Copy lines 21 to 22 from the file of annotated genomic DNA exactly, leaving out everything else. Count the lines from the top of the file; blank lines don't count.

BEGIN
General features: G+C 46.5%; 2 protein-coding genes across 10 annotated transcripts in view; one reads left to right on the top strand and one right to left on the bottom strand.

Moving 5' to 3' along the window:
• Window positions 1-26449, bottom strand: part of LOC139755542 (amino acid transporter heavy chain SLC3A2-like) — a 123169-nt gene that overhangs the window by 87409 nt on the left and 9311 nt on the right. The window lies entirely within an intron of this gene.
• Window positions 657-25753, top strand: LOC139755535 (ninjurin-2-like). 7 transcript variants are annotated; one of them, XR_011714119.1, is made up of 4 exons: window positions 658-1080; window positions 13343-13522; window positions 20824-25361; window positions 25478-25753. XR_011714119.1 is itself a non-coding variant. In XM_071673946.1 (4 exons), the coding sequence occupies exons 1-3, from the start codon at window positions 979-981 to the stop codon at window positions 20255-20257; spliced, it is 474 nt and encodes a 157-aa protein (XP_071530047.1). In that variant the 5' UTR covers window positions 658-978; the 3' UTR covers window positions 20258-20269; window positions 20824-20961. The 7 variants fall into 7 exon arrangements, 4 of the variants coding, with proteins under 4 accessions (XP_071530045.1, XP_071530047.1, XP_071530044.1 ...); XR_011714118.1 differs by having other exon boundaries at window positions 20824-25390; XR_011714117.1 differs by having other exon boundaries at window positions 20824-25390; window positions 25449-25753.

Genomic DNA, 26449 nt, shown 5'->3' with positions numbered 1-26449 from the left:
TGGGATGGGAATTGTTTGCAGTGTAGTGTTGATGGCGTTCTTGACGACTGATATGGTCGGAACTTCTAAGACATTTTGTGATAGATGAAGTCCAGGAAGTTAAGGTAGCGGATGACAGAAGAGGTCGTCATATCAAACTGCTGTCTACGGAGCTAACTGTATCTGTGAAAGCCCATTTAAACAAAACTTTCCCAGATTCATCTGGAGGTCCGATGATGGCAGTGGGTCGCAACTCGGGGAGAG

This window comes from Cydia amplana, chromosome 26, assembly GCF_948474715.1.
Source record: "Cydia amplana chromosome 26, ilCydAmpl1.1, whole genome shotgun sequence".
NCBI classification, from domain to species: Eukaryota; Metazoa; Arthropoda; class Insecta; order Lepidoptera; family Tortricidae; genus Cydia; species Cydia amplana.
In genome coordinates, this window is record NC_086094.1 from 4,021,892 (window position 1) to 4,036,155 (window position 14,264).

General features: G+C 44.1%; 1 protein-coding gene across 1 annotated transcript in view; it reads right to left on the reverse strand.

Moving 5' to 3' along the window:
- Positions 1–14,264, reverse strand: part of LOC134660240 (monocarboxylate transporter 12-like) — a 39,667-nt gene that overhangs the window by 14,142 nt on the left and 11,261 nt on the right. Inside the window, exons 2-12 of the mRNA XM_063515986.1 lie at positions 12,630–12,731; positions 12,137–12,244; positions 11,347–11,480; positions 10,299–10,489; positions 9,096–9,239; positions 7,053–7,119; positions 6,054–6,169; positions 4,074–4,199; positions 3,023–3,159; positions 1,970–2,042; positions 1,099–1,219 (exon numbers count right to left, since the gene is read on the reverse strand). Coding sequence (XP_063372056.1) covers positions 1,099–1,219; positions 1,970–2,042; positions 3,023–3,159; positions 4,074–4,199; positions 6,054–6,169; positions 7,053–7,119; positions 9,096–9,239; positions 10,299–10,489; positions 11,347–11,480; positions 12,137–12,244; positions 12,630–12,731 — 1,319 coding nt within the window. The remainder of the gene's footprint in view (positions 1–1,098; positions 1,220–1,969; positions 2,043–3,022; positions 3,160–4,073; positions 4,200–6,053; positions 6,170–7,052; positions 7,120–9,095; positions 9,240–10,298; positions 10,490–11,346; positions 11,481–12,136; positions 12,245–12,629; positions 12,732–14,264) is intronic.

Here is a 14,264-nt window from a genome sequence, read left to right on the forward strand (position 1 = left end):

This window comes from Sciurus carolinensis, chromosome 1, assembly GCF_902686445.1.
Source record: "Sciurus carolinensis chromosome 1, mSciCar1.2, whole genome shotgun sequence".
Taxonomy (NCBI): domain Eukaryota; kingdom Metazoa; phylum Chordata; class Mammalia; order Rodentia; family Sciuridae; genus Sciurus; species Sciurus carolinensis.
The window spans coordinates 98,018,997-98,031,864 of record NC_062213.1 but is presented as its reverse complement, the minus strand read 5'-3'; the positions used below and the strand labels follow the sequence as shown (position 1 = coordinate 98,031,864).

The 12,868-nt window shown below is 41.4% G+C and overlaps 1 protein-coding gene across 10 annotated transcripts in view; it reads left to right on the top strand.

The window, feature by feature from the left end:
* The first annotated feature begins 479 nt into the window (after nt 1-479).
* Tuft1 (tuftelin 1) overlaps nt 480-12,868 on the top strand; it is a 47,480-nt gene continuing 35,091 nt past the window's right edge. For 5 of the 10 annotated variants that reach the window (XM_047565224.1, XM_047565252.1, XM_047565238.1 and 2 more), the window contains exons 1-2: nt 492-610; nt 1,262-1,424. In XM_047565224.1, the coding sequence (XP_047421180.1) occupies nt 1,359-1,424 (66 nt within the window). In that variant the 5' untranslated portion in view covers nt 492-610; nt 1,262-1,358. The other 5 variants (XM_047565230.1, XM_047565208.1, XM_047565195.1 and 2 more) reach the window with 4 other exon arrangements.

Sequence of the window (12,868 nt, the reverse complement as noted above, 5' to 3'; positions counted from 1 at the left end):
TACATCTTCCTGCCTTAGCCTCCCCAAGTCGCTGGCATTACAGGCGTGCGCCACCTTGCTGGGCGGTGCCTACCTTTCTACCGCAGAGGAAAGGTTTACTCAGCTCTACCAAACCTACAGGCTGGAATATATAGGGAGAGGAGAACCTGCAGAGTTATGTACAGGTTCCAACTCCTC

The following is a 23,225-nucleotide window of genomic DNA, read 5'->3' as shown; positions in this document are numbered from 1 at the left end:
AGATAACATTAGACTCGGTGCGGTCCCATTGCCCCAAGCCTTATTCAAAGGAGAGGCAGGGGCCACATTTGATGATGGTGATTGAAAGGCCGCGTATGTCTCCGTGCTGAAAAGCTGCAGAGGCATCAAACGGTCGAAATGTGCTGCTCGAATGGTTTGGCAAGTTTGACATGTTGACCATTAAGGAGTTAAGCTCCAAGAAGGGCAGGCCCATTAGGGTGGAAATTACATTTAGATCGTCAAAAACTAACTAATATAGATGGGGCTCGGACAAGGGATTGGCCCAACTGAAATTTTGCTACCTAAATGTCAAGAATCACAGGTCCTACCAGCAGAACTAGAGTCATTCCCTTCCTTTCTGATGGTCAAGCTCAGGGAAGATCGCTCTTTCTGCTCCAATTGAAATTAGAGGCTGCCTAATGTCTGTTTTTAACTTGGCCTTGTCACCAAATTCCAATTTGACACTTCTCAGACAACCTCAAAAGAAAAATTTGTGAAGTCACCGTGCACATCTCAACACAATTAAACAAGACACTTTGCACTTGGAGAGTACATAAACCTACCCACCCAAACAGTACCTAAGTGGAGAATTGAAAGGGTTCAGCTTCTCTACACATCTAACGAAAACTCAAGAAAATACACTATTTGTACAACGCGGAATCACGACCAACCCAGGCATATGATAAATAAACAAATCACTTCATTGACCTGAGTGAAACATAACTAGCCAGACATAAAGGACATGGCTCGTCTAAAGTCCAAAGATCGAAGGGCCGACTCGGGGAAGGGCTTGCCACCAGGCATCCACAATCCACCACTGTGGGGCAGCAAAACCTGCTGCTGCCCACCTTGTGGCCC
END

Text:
* The first annotated feature begins 479 nt into the window (after nt 1-479).
* Tuft1 (tuftelin 1) overlaps nt 480-12,868 on the top strand; it is a 47,480-nt gene continuing 35,091 nt past the window's right edge. For 5 of the 10 annotated variants that reach the window (XM_047565224.1, XM_047565252.1, XM_047565238.1 and 2 more), the window contains exons 1-2: nt 492-610; nt 1,262-1,424. In XM_047565224.1, the coding sequence (XP_047421180.1) occupies nt 1,359-1,424 (66 nt within the window). In that variant the 5' untranslated portion in view covers nt 492-610; nt 1,262-1,358. The other 5 variants (XM_047565230.1, XM_047565208.1, XM_047565195.1 and 2 more) reach the window with 4 other exon arrangements.